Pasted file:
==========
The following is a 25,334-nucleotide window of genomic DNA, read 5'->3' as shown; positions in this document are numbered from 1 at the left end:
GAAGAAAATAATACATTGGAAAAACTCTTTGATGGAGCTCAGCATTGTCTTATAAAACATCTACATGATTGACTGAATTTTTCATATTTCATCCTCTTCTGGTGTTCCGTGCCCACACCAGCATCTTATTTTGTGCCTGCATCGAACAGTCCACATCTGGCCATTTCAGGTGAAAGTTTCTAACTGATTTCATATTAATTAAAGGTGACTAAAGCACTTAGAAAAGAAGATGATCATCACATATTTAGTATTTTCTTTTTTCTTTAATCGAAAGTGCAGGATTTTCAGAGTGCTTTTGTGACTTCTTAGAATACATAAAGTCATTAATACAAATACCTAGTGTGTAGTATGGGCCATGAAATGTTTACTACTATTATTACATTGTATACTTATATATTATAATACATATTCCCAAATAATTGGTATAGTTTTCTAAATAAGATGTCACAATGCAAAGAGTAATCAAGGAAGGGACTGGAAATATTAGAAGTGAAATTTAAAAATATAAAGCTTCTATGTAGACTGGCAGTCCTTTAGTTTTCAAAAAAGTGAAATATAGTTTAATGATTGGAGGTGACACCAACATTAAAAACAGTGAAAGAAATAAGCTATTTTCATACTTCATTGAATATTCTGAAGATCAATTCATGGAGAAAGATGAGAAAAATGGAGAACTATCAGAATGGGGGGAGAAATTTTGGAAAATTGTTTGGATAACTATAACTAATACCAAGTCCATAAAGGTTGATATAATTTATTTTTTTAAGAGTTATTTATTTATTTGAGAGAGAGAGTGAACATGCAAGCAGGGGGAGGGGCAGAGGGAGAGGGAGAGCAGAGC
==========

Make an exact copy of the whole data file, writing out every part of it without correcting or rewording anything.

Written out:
The following is a 25,334-nucleotide window of genomic DNA, read 5'->3' as shown; positions in this document are numbered from 1 at the left end:
GAAGAAAATAATACATTGGAAAAACTCTTTGATGGAGCTCAGCATTGTCTTATAAAACATCTACATGATTGACTGAATTTTTCATATTTCATCCTCTTCTGGTGTTCCGTGCCCACACCAGCATCTTATTTTGTGCCTGCATCGAACAGTCCACATCTGGCCATTTCAGGTGAAAGTTTCTAACTGATTTCATATTAATTAAAGGTGACTAAAGCACTTAGAAAAGAAGATGATCATCACATATTTAGTATTTTCTTTTTTCTTTAATCGAAAGTGCAGGATTTTCAGAGTGCTTTTGTGACTTCTTAGAATACATAAAGTCATTAATACAAATACCTAGTGTGTAGTATGGGCCATGAAATGTTTACTACTATTATTACATTGTATACTTATATATTATAATACATATTCCCAAATAATTGGTATAGTTTTCTAAATAAGATGTCACAATGCAAAGAGTAATCAAGGAAGGGACTGGAAATATTAGAAGTGAAATTTAAAAATATAAAGCTTCTATGTAGACTGGCAGTCCTTTAGTTTTCAAAAAAGTGAAATATAGTTTAATGATTGGAGGTGACACCAACATTAAAAACAGTGAAAGAAATAAGCTATTTTCATACTTCATTGAATATTCTGAAGATCAATTCATGGAGAAAGATGAGAAAAATGGAGAACTATCAGAATGGGGGGAGAAATTTTGGAAAATTGTTTGGATAACTATAACTAATACCAAGTCCATAAAGGTTGATATAATTTATTTTTTTAAGAGTTATTTATTTATTTGAGAGAGAGAGTGAACATGCAAGCAGGGGGAGGGGCAGAGGGAGAGGGAGAGCAGAGC